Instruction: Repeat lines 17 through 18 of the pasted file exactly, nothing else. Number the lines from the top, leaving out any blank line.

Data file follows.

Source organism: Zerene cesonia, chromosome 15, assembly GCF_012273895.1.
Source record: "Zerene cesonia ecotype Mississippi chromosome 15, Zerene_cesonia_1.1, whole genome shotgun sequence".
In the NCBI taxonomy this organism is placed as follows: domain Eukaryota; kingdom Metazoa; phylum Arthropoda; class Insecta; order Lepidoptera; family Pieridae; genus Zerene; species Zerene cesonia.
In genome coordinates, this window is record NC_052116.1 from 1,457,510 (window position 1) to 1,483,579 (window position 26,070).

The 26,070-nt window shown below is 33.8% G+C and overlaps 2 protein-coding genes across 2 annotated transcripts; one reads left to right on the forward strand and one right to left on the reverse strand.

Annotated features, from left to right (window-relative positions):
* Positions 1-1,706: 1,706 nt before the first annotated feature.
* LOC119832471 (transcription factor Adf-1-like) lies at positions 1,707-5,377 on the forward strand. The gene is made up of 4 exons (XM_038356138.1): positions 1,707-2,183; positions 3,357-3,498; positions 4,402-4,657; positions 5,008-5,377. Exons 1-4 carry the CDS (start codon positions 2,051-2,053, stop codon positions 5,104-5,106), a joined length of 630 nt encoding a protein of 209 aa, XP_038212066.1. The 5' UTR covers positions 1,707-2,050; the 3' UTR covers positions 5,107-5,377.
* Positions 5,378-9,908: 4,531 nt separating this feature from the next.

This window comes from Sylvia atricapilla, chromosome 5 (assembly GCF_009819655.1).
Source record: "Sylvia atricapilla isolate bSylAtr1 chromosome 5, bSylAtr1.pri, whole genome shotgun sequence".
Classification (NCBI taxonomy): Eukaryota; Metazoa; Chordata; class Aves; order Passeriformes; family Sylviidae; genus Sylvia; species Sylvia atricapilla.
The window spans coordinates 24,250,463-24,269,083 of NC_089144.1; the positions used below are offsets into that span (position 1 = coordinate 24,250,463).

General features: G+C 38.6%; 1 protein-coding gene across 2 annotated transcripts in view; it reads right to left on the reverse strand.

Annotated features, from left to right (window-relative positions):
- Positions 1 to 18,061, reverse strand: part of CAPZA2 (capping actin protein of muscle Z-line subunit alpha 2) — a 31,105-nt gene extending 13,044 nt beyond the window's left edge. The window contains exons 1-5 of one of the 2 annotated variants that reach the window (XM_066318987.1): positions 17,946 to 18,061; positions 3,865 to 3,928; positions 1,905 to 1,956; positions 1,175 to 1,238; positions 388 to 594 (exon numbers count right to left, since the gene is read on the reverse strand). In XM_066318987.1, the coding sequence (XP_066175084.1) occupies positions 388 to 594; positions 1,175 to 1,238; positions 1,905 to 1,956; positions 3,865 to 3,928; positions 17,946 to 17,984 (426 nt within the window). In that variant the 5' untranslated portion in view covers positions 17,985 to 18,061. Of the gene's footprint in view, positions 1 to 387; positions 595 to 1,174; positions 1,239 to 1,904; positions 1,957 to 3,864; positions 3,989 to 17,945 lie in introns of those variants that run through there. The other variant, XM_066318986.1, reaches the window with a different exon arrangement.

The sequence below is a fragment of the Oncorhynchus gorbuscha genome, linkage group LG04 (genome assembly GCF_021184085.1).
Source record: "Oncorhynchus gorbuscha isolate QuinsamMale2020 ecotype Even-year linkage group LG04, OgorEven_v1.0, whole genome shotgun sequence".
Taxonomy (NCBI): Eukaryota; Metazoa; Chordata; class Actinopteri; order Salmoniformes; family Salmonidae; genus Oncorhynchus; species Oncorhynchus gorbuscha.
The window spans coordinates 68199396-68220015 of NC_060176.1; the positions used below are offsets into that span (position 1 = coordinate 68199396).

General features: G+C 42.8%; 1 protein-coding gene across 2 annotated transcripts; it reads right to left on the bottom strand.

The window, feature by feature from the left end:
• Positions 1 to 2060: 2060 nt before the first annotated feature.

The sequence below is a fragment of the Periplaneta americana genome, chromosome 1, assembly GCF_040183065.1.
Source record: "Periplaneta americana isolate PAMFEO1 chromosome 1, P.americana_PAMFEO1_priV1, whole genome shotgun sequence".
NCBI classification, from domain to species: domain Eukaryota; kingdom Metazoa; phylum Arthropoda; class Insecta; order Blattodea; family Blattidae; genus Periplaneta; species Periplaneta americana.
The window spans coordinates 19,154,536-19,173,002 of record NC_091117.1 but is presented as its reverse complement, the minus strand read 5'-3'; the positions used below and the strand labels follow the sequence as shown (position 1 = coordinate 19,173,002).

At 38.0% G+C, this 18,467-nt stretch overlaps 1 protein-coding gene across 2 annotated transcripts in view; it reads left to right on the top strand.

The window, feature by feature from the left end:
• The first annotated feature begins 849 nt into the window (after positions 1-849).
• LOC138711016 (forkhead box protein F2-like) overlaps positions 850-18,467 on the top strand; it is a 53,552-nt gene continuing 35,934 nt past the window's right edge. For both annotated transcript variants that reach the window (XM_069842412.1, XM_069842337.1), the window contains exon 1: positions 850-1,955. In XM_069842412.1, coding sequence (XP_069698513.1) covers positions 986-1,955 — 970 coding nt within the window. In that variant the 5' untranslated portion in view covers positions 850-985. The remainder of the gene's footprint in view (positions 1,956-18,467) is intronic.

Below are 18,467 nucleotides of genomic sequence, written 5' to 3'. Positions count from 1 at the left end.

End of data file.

The sequence below is a fragment of the Oncorhynchus gorbuscha genome, linkage group LG04 (genome assembly GCF_021184085.1).
Source record: "Oncorhynchus gorbuscha isolate QuinsamMale2020 ecotype Even-year linkage group LG04, OgorEven_v1.0, whole genome shotgun sequence".